In this case, this role is usually delegated to an external web application acting as an Agent. In this case, it's up to the user setting up all mechanisms for delivering the Credentials Secret to the Device, which includes securing the communication channel. On the other hand, this allows an extremely flexible approach to Registration, which can be implemented through an entirely custom logic.
Credentials Secrets are meant to be immutable - as such, they should be handled with extreme care. Credentials Secrets are used only for interacting with Pairing, hence to obtain Credentials for a Transport which, on the other hand, are meant to be volatile.
A Device can be Registered an arbitrary number of times before its Credentials Secret is used for the first time for interacting with Pairing. This is done to ensure the entire Registration process, including any kind of external custom logic of the Agents, has been carried over successfully, allowing a de-facto "retry" until there's certainty the Device has access to its Credentials Secret. Please note that when Registering a Device, a new Credentials Secret is generated every time.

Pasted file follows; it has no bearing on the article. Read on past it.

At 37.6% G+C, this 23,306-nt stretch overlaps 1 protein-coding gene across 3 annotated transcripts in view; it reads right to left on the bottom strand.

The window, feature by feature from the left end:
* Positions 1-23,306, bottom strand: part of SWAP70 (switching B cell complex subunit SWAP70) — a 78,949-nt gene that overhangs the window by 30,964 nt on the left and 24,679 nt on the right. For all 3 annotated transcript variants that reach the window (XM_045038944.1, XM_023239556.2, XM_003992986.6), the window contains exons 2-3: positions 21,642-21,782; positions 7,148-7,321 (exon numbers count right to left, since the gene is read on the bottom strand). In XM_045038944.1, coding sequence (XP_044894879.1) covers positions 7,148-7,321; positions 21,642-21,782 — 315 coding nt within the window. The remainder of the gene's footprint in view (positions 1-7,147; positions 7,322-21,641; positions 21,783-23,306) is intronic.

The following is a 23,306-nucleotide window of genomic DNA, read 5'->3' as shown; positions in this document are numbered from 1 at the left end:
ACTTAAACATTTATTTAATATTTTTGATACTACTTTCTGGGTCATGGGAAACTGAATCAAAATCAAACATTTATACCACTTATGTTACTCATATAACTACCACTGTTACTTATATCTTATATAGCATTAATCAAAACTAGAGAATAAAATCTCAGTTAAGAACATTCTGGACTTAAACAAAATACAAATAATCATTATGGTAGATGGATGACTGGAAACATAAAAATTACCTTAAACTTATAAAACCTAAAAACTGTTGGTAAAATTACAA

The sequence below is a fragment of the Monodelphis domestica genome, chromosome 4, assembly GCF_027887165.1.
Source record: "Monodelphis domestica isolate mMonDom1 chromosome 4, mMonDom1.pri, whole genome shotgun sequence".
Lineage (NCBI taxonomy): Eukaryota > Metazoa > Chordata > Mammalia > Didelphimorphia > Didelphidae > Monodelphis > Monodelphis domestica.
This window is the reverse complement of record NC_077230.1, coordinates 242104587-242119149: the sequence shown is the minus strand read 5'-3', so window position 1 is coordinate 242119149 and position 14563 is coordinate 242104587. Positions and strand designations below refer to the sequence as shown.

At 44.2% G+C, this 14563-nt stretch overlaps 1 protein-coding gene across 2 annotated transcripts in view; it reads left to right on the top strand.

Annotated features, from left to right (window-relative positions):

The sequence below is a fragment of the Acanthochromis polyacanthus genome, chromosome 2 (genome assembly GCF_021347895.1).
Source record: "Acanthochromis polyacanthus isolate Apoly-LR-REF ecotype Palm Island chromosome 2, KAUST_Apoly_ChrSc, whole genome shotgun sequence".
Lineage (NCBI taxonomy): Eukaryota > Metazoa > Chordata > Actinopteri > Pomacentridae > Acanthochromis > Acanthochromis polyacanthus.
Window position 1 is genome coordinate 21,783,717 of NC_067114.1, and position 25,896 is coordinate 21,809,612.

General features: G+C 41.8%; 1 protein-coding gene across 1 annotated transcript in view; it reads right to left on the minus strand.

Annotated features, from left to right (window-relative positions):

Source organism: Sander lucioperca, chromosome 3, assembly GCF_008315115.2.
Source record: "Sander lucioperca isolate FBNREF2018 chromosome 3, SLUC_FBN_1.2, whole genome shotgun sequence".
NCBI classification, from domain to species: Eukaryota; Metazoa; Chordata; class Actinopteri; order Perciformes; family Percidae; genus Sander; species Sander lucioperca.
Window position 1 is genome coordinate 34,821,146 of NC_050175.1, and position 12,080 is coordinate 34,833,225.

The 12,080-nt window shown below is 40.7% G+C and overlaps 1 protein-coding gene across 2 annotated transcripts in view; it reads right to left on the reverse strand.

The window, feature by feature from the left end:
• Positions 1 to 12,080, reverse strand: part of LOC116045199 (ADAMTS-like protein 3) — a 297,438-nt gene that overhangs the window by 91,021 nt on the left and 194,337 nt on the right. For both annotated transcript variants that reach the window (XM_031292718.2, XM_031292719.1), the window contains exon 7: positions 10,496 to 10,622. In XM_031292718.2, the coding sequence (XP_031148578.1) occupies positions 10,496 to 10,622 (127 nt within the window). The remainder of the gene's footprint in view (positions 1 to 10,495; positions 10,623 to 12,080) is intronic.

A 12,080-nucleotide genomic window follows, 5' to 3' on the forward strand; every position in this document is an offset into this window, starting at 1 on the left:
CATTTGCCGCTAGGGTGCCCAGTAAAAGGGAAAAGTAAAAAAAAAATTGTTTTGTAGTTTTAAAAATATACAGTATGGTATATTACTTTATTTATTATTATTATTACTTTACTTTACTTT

Once the Credentials Secret is used for retrieving Credentials for a Transport for the first time, Astarte prevents further registration of the same Device again.
If there's the need of registering the device again (e.g.: a Device has been tampered and got back
to its plant with its previous Credentials Secret compromised), it is possible to explicitly
unregister the device to obtain a new Credentials Secret using Pairing's Agent
APIs or with
(see the output of
astartectl pairing agent unregister -h for more documentation).